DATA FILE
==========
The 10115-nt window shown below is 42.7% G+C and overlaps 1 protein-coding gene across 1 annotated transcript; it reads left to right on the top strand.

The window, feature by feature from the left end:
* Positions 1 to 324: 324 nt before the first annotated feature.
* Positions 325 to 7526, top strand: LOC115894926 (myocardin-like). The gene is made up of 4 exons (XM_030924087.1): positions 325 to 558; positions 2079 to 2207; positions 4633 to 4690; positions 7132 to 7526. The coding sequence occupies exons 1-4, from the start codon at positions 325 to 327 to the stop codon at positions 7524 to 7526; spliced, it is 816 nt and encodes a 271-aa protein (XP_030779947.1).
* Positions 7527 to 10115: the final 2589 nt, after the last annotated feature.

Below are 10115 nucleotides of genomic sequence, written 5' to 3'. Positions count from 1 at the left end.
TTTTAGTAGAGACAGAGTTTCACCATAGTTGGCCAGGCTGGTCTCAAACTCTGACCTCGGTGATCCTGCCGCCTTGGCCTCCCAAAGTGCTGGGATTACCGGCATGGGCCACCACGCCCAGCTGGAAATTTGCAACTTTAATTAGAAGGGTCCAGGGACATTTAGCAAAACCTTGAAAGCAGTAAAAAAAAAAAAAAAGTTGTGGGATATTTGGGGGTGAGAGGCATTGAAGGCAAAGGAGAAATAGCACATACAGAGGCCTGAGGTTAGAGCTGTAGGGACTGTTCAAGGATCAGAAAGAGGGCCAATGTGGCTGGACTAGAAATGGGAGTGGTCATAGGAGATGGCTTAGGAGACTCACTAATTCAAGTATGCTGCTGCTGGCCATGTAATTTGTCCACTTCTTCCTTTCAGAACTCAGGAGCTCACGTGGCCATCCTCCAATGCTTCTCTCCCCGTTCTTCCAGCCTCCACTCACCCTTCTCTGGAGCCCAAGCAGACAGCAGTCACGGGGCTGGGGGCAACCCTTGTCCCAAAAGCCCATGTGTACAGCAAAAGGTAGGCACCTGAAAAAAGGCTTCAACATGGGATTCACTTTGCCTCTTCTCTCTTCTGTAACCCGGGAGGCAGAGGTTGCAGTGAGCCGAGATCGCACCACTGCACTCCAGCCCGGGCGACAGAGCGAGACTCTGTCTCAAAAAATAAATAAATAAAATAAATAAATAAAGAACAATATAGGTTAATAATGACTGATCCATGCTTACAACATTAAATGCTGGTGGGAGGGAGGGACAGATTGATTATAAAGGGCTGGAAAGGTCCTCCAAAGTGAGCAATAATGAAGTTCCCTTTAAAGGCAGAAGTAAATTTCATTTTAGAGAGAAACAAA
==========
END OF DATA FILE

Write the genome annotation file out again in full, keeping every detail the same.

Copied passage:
The 10115-nt window shown below is 42.7% G+C and overlaps 1 protein-coding gene across 1 annotated transcript; it reads left to right on the top strand.

The window, feature by feature from the left end:
* Positions 1 to 324: 324 nt before the first annotated feature.
* Positions 325 to 7526, top strand: LOC115894926 (myocardin-like). The gene is made up of 4 exons (XM_030924087.1): positions 325 to 558; positions 2079 to 2207; positions 4633 to 4690; positions 7132 to 7526. The coding sequence occupies exons 1-4, from the start codon at positions 325 to 327 to the stop codon at positions 7524 to 7526; spliced, it is 816 nt and encodes a 271-aa protein (XP_030779947.1).
* Positions 7527 to 10115: the final 2589 nt, after the last annotated feature.

Below are 10115 nucleotides of genomic sequence, written 5' to 3'. Positions count from 1 at the left end.
TTTTAGTAGAGACAGAGTTTCACCATAGTTGGCCAGGCTGGTCTCAAACTCTGACCTCGGTGATCCTGCCGCCTTGGCCTCCCAAAGTGCTGGGATTACCGGCATGGGCCACCACGCCCAGCTGGAAATTTGCAACTTTAATTAGAAGGGTCCAGGGACATTTAGCAAAACCTTGAAAGCAGTAAAAAAAAAAAAAAAGTTGTGGGATATTTGGGGGTGAGAGGCATTGAAGGCAAAGGAGAAATAGCACATACAGAGGCCTGAGGTTAGAGCTGTAGGGACTGTTCAAGGATCAGAAAGAGGGCCAATGTGGCTGGACTAGAAATGGGAGTGGTCATAGGAGATGGCTTAGGAGACTCACTAATTCAAGTATGCTGCTGCTGGCCATGTAATTTGTCCACTTCTTCCTTTCAGAACTCAGGAGCTCACGTGGCCATCCTCCAATGCTTCTCTCCCCGTTCTTCCAGCCTCCACTCACCCTTCTCTGGAGCCCAAGCAGACAGCAGTCACGGGGCTGGGGGCAACCCTTGTCCCAAAAGCCCATGTGTACAGCAAAAGGTAGGCACCTGAAAAAAGGCTTCAACATGGGATTCACTTTGCCTCTTCTCTCTTCTGTAACCCGGGAGGCAGAGGTTGCAGTGAGCCGAGATCGCACCACTGCACTCCAGCCCGGGCGACAGAGCGAGACTCTGTCTCAAAAAATAAATAAATAAAATAAATAAATAAAGAACAATATAGGTTAATAATGACTGATCCATGCTTACAACATTAAATGCTGGTGGGAGGGAGGGACAGATTGATTATAAAGGGCTGGAAAGGTCCTCCAAAGTGAGCAATAATGAAGTTCCCTTTAAAGGCAGAAGTAAATTTCATTTTAGAGAGAAACAAA